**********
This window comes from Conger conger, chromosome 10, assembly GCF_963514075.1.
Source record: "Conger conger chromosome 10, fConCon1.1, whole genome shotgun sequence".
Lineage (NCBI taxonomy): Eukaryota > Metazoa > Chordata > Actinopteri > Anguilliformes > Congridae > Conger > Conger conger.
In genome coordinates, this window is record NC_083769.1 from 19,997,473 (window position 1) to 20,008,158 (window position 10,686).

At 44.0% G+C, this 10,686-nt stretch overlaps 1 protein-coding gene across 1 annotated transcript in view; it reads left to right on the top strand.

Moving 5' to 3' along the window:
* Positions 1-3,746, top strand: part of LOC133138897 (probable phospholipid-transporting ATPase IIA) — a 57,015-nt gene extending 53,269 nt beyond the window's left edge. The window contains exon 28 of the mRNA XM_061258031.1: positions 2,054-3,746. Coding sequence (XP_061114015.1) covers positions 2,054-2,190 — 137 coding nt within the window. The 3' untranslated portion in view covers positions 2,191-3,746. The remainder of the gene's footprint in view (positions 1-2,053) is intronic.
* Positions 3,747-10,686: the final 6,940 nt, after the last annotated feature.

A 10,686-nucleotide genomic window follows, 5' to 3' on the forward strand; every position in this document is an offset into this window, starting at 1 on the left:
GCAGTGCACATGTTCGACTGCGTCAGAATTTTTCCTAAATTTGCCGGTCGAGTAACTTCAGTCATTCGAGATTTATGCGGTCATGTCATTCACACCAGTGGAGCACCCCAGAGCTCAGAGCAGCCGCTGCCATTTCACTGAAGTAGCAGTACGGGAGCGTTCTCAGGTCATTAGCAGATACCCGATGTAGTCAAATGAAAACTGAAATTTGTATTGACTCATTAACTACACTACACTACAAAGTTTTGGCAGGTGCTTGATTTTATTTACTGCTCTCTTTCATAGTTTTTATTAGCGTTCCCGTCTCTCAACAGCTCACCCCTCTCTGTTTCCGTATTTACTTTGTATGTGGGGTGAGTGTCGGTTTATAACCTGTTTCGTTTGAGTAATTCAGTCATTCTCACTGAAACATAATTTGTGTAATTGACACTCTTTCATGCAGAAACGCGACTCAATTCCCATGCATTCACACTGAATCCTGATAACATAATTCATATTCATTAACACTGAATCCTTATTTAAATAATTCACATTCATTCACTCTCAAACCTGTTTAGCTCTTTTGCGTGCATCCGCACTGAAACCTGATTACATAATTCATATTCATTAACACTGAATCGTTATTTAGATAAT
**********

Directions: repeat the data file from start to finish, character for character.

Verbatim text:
This window comes from Conger conger, chromosome 10, assembly GCF_963514075.1.
Source record: "Conger conger chromosome 10, fConCon1.1, whole genome shotgun sequence".
Lineage (NCBI taxonomy): Eukaryota > Metazoa > Chordata > Actinopteri > Anguilliformes > Congridae > Conger > Conger conger.
In genome coordinates, this window is record NC_083769.1 from 19,997,473 (window position 1) to 20,008,158 (window position 10,686).

At 44.0% G+C, this 10,686-nt stretch overlaps 1 protein-coding gene across 1 annotated transcript in view; it reads left to right on the top strand.

Moving 5' to 3' along the window:
* Positions 1-3,746, top strand: part of LOC133138897 (probable phospholipid-transporting ATPase IIA) — a 57,015-nt gene extending 53,269 nt beyond the window's left edge. The window contains exon 28 of the mRNA XM_061258031.1: positions 2,054-3,746. Coding sequence (XP_061114015.1) covers positions 2,054-2,190 — 137 coding nt within the window. The 3' untranslated portion in view covers positions 2,191-3,746. The remainder of the gene's footprint in view (positions 1-2,053) is intronic.
* Positions 3,747-10,686: the final 6,940 nt, after the last annotated feature.

A 10,686-nucleotide genomic window follows, 5' to 3' on the forward strand; every position in this document is an offset into this window, starting at 1 on the left:
GCAGTGCACATGTTCGACTGCGTCAGAATTTTTCCTAAATTTGCCGGTCGAGTAACTTCAGTCATTCGAGATTTATGCGGTCATGTCATTCACACCAGTGGAGCACCCCAGAGCTCAGAGCAGCCGCTGCCATTTCACTGAAGTAGCAGTACGGGAGCGTTCTCAGGTCATTAGCAGATACCCGATGTAGTCAAATGAAAACTGAAATTTGTATTGACTCATTAACTACACTACACTACAAAGTTTTGGCAGGTGCTTGATTTTATTTACTGCTCTCTTTCATAGTTTTTATTAGCGTTCCCGTCTCTCAACAGCTCACCCCTCTCTGTTTCCGTATTTACTTTGTATGTGGGGTGAGTGTCGGTTTATAACCTGTTTCGTTTGAGTAATTCAGTCATTCTCACTGAAACATAATTTGTGTAATTGACACTCTTTCATGCAGAAACGCGACTCAATTCCCATGCATTCACACTGAATCCTGATAACATAATTCATATTCATTAACACTGAATCCTTATTTAAATAATTCACATTCATTCACTCTCAAACCTGTTTAGCTCTTTTGCGTGCATCCGCACTGAAACCTGATTACATAATTCATATTCATTAACACTGAATCGTTATTTAGATAAT